When I was in eighth-grade, my English teacher, Mr. Eul, gave us an assignment to write a short story. As an aspiring writer, I was thrilled. Back in the 1960s, we were never given writing assignments in school, and I never imagined there were any living authors. I pictured a cemetery filled with tombstones of my favorite writers with their last names first, like card catalogs in the library:
Baum, L. Frank 1856-1919.
“Remember,” Mr. Eul called as we filed out of class that day, “no stories from TV!”
I hardly heard him. I was too excited about getting started.
That night, I set my parents’ old Smith Corona typewriter on my wooden writing desk, rolled in a fresh piece of paper, and began writing a story about a mute boy living in an eighteenth century seaport. It was a dark tale about what lies beneath the surface, and about not being heard – a feeling I knew well from growing up in a family dominated by the strong personalities of my brother and father.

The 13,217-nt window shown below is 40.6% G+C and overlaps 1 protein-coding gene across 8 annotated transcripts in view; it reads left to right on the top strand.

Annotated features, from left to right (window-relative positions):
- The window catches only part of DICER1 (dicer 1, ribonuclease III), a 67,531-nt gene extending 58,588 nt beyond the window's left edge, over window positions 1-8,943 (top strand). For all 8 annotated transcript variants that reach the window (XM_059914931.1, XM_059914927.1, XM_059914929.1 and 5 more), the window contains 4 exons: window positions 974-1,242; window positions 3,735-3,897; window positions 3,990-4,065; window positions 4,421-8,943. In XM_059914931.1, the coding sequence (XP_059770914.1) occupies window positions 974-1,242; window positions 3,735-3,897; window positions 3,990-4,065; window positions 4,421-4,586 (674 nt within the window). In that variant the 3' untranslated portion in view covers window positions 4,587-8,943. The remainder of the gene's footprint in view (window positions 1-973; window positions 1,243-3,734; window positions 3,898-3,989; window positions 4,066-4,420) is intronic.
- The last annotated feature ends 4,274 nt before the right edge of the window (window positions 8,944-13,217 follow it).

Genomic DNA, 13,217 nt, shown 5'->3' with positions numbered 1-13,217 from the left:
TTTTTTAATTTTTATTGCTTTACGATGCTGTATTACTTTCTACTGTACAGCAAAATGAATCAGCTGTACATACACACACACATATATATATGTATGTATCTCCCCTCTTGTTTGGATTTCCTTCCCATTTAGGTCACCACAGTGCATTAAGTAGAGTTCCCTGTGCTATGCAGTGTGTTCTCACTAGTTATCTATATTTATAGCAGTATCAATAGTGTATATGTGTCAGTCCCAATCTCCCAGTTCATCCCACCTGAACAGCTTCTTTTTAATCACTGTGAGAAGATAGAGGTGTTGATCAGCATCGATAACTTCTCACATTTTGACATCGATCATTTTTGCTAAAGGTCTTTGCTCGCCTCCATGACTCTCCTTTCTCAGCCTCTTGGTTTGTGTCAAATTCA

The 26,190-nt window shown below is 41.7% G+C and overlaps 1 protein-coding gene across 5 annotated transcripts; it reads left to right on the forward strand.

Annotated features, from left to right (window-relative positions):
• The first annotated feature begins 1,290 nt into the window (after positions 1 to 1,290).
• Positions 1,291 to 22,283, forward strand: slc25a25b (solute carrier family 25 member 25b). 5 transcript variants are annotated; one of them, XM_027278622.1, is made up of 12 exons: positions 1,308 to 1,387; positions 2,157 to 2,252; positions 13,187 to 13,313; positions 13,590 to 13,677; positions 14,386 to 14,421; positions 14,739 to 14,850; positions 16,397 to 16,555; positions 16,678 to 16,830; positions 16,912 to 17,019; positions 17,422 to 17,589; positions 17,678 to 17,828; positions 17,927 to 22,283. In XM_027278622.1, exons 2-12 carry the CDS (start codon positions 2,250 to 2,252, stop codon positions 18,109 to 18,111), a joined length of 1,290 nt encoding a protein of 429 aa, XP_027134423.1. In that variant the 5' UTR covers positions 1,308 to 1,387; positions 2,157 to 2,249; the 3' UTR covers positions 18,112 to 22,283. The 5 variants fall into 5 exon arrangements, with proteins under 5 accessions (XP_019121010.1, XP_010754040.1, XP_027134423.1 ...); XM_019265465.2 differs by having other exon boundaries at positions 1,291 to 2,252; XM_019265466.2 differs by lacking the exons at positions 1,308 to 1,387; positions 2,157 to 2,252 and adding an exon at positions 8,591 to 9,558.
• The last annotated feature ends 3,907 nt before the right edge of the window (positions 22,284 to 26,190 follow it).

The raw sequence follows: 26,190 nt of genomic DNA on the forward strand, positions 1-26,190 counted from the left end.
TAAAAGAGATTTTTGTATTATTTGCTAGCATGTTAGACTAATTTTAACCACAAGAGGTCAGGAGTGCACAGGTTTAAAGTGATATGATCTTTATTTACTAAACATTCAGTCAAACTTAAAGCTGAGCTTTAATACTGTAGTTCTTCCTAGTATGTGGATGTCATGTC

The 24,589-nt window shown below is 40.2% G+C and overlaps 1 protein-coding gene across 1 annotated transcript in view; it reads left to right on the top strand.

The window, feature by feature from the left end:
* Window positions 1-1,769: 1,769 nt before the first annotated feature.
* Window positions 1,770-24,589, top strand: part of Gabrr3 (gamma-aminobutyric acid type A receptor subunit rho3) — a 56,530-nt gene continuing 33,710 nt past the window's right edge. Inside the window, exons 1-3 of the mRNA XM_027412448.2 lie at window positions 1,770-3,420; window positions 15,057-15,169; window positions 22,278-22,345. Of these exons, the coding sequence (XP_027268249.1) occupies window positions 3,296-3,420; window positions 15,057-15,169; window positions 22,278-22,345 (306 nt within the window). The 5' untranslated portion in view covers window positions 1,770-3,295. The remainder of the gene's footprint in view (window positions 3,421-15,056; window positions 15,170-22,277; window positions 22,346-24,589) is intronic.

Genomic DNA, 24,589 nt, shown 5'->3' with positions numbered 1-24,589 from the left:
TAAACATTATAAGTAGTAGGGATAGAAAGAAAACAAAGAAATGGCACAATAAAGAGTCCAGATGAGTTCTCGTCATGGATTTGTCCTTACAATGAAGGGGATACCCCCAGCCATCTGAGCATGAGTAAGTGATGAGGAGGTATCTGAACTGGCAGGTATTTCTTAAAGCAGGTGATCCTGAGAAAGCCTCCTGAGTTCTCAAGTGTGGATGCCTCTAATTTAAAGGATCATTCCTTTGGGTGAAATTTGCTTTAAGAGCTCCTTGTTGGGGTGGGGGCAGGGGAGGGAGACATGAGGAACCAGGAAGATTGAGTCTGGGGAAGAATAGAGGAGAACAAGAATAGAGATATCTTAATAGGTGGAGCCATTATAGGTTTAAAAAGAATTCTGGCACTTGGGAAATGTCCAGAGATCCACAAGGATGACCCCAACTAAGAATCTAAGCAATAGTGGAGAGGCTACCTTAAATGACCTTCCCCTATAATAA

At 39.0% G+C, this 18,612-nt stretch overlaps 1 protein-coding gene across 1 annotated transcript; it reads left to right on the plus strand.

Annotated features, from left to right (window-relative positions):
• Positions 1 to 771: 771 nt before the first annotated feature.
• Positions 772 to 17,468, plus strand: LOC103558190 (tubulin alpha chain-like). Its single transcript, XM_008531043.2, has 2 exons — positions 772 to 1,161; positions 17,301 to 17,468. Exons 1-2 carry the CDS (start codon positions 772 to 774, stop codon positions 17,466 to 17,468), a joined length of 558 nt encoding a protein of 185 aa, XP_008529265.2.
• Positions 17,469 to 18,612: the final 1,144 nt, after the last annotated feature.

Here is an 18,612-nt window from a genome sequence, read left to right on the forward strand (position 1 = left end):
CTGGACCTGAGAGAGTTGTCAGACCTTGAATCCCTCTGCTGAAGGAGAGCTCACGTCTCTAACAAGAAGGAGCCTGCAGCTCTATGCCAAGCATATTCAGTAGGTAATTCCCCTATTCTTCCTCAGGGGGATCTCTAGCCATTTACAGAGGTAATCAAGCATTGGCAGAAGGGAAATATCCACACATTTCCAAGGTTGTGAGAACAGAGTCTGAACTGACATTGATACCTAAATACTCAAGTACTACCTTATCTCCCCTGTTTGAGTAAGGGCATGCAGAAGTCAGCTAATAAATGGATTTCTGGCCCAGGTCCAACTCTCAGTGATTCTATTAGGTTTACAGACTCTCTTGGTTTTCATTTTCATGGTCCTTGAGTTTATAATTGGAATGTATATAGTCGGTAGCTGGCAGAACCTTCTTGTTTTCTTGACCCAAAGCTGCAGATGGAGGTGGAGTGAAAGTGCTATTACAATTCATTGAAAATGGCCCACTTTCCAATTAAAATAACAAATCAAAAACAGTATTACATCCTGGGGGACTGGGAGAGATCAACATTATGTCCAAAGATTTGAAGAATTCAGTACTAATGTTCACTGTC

For the next week I stayed up late every night, tapping away with obsessive intensity. Until the short story assignment, all we’d written in Mr. Eul’s class were check marks on multiple choice tests. We were all afraid of him – he liked to humiliate students in class and he snapped girls’ bras in the hallways. Still, I couldn’t wait to see the look on his face when he discovered the brilliant writer hidden behind those anonymous check marks!
A couple of weeks later, Mr. Eul announced that he was returning our stories. I could hardly wait to see what he wrote on mine, as he walked around the classroom passing them out. When he came to my desk, he stopped.
“You didn’t write this,” he said, holding up my story. His words hit me like a fist. This was the last thing I had expected.